International Prize

The Jury of the International Carlo Scarpa Prize for Gardens has unanimously decided that the twenty-first of these annual awards (2010) will go to Dura Europos, near Salhiyé, on the right bank of the middle course of the River Euphrates, in Syria.[20]

See also


  1. ^ Based on the chronology found in Hopkins, 1979, pp.269-271.
  2. ^ More recent analysis has brought into doubt this event. See, David McDonald, "Dating the Fall of Dura-Europos", Historia: Zeitschrift für Alte Geschichte, V.35/1 (1986), pp.45-68.
  3. ^ McDonald, 1986, p.68, prefers 257 as the fall, based on the lateness in the year of the issue from the mint of the coins found at Dura which provided the year 256. He also argues that a garrison of Sassanid forces probably remained in the city for perhaps a year after the locals had been deported.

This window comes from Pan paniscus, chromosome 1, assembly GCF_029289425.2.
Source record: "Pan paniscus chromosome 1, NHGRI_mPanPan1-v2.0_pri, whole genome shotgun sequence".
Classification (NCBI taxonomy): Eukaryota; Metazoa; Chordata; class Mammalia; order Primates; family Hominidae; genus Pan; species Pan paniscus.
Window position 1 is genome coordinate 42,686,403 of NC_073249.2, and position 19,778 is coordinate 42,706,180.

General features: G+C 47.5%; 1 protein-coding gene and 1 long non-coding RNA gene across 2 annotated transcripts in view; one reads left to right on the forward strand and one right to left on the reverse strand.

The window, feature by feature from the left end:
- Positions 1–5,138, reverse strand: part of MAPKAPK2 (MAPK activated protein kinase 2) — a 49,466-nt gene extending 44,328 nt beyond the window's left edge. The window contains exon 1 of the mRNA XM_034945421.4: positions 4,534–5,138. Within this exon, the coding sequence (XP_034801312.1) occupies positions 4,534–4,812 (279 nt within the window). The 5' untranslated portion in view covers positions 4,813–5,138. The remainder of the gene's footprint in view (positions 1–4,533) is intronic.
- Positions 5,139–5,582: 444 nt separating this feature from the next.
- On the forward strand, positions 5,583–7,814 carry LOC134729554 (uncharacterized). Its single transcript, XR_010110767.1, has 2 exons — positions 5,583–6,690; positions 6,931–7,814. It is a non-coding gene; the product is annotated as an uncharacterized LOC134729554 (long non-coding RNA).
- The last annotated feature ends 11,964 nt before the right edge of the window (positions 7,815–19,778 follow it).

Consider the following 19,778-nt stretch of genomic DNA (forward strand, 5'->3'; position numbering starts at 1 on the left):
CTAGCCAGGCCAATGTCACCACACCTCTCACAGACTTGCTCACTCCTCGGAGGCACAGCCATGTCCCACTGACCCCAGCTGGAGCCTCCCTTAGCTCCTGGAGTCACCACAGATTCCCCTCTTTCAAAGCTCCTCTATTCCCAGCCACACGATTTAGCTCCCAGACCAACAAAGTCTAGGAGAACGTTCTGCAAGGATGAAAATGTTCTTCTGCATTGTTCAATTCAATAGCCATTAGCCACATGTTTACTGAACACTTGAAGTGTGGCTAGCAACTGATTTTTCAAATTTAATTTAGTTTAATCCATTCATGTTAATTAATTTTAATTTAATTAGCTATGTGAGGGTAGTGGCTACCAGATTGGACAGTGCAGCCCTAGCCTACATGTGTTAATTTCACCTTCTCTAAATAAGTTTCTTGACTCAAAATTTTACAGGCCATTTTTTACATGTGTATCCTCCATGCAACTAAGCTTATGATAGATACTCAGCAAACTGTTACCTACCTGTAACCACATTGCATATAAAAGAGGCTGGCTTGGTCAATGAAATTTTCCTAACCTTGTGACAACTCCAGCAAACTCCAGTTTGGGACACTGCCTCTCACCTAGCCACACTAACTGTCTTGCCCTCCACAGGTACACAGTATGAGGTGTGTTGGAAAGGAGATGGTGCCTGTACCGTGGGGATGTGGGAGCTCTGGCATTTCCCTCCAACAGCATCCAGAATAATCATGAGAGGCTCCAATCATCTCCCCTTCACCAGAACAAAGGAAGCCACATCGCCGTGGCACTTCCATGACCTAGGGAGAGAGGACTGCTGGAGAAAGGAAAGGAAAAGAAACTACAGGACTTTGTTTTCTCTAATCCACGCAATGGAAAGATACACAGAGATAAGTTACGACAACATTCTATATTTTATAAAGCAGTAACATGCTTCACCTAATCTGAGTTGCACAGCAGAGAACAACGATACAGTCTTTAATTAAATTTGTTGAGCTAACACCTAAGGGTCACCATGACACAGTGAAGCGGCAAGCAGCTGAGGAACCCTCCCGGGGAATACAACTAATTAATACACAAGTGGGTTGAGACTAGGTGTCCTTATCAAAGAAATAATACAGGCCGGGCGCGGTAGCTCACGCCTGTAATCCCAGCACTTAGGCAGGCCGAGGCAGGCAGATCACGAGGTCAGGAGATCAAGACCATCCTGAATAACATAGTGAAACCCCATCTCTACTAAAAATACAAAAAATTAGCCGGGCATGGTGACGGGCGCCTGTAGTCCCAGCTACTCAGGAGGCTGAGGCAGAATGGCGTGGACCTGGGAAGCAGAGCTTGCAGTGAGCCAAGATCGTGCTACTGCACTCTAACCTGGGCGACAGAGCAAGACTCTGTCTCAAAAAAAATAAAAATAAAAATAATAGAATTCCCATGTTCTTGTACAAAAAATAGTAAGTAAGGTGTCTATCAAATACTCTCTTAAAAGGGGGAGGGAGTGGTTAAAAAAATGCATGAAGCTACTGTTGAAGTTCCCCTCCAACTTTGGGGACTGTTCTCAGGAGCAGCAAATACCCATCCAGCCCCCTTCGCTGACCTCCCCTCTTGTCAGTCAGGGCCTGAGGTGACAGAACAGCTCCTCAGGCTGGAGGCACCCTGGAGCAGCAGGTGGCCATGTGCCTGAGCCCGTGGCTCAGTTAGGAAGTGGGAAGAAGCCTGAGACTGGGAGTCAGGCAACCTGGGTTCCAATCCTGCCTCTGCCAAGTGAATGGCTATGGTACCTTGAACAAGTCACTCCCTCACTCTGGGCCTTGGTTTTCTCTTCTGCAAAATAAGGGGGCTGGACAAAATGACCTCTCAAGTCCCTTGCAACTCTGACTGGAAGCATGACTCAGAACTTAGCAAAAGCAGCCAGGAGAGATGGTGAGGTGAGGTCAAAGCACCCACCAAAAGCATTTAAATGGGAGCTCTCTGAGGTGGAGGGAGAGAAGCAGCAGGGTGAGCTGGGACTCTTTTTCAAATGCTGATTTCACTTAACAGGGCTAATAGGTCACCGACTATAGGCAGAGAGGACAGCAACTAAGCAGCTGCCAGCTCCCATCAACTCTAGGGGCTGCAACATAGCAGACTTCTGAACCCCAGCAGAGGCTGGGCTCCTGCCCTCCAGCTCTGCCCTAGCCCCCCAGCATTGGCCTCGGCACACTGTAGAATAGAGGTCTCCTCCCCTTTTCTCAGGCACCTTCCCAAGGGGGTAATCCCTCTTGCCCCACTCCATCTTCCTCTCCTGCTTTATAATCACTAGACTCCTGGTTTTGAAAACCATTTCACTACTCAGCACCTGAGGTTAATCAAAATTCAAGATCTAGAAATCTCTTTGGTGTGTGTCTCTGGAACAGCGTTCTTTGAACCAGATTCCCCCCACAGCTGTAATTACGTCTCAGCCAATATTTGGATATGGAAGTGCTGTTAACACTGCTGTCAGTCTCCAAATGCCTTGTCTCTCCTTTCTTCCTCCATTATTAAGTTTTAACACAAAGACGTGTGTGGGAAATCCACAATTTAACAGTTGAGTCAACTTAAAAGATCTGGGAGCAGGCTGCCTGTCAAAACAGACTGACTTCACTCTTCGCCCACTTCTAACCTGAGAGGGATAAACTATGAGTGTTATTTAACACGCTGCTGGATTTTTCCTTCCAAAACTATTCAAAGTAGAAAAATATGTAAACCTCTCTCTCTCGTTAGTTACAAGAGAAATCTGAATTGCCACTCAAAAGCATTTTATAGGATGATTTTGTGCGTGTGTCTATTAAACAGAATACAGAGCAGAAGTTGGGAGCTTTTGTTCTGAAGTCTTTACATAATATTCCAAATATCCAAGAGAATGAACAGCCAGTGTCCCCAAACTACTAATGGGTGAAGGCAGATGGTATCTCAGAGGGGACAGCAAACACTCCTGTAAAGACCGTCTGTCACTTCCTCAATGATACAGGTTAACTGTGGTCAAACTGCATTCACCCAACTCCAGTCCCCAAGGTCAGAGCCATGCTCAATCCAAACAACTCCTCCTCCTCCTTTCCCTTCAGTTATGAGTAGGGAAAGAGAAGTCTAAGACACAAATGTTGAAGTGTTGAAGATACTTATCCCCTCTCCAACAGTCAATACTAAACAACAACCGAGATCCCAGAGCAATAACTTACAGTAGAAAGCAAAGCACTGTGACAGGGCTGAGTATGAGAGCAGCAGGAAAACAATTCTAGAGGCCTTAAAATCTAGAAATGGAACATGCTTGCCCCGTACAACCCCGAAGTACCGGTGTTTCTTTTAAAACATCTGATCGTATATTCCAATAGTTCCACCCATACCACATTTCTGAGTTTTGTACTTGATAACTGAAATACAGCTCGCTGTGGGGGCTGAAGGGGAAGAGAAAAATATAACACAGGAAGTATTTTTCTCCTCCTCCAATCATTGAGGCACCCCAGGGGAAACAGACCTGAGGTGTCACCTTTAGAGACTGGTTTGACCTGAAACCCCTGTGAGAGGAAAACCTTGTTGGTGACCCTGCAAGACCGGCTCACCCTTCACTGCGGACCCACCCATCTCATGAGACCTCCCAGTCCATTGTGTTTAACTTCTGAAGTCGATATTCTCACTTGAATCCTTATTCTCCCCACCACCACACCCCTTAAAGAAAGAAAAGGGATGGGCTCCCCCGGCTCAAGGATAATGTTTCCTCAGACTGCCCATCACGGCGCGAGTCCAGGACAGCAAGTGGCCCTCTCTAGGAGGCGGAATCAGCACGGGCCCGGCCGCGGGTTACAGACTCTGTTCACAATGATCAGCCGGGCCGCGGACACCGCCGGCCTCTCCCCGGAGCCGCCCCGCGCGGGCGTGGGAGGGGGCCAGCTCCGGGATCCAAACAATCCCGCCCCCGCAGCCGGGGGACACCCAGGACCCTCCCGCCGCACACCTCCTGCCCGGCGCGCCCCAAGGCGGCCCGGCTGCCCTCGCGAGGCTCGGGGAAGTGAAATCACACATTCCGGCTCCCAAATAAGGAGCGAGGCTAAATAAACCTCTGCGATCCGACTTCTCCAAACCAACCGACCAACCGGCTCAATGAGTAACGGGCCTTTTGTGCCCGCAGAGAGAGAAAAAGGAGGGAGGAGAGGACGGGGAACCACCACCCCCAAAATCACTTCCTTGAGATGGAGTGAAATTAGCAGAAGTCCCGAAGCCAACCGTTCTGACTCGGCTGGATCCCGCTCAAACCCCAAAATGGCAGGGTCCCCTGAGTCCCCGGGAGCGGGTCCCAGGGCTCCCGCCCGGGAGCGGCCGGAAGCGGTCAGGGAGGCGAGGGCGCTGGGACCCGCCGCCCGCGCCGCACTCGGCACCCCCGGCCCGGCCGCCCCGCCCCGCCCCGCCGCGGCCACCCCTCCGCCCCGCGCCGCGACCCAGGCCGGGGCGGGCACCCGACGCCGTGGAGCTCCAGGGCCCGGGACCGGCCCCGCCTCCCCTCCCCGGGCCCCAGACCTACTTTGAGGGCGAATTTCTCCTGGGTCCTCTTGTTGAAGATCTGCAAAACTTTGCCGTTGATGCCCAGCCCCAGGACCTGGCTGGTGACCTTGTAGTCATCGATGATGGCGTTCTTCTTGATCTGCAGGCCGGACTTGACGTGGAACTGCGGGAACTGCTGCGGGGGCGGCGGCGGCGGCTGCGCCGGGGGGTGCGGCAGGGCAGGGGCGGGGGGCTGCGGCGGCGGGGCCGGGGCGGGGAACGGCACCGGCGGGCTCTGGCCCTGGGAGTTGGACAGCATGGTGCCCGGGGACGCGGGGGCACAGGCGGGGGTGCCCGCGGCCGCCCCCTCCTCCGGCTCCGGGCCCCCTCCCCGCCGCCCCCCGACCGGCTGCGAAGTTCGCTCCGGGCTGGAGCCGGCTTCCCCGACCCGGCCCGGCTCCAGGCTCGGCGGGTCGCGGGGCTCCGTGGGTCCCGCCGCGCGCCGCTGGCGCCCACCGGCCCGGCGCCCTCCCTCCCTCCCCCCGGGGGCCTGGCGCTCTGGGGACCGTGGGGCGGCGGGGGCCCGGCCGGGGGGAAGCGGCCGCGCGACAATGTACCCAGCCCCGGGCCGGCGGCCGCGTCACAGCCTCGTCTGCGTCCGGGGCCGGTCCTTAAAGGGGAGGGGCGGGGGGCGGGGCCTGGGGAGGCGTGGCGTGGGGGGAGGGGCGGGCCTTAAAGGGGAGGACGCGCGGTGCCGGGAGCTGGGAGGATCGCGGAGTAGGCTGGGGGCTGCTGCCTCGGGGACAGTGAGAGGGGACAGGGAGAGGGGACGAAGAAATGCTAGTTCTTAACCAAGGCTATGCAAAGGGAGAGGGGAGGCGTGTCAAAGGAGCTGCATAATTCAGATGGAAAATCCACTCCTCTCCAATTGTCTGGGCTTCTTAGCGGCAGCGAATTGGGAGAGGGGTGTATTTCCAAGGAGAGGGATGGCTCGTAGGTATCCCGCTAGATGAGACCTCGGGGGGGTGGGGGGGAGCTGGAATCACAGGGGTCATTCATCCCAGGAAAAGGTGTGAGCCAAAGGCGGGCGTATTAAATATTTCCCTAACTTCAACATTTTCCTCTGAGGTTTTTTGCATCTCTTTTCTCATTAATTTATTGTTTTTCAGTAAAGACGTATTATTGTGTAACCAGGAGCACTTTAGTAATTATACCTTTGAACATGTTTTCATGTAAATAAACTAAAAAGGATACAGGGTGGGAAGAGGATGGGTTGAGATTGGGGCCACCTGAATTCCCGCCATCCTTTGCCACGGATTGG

4. ^ F. Millar, "Dura-Europos under Parthian rule," in Das Partherreich und sein Zeugnisse/The Arsacid Empire: Sources and Documentation, J. Weisehöfer, ed. (Stuttgart) 1998
  5. ^ F. Millar, The Roman Near east, 31 BC-AD337 (Harvard University Press) 1993, pp 445-52, 467-72.
  6. ^ Bonatz, Dominik; Kühne, Hartmut; Mahmoud, As'ad (1998). Rivers and steppes. Cultural heritage and environment of the Syrian Jezireh. Catalogue to the Museum of Deir ez-Zor. Damascus: Ministry of Culture. OCLC 638775287. 
  7. ^ Joseph Gutmann, "The Dura Europos Synagogue Paintings and Their Influence on Later Christian and Jewish Art" Artibus et Historiae 9'.17 (1988), pp. 25-29. Gutmann concluded that in their brief visible career the paintings had not had an appreeciable effect on later paintings.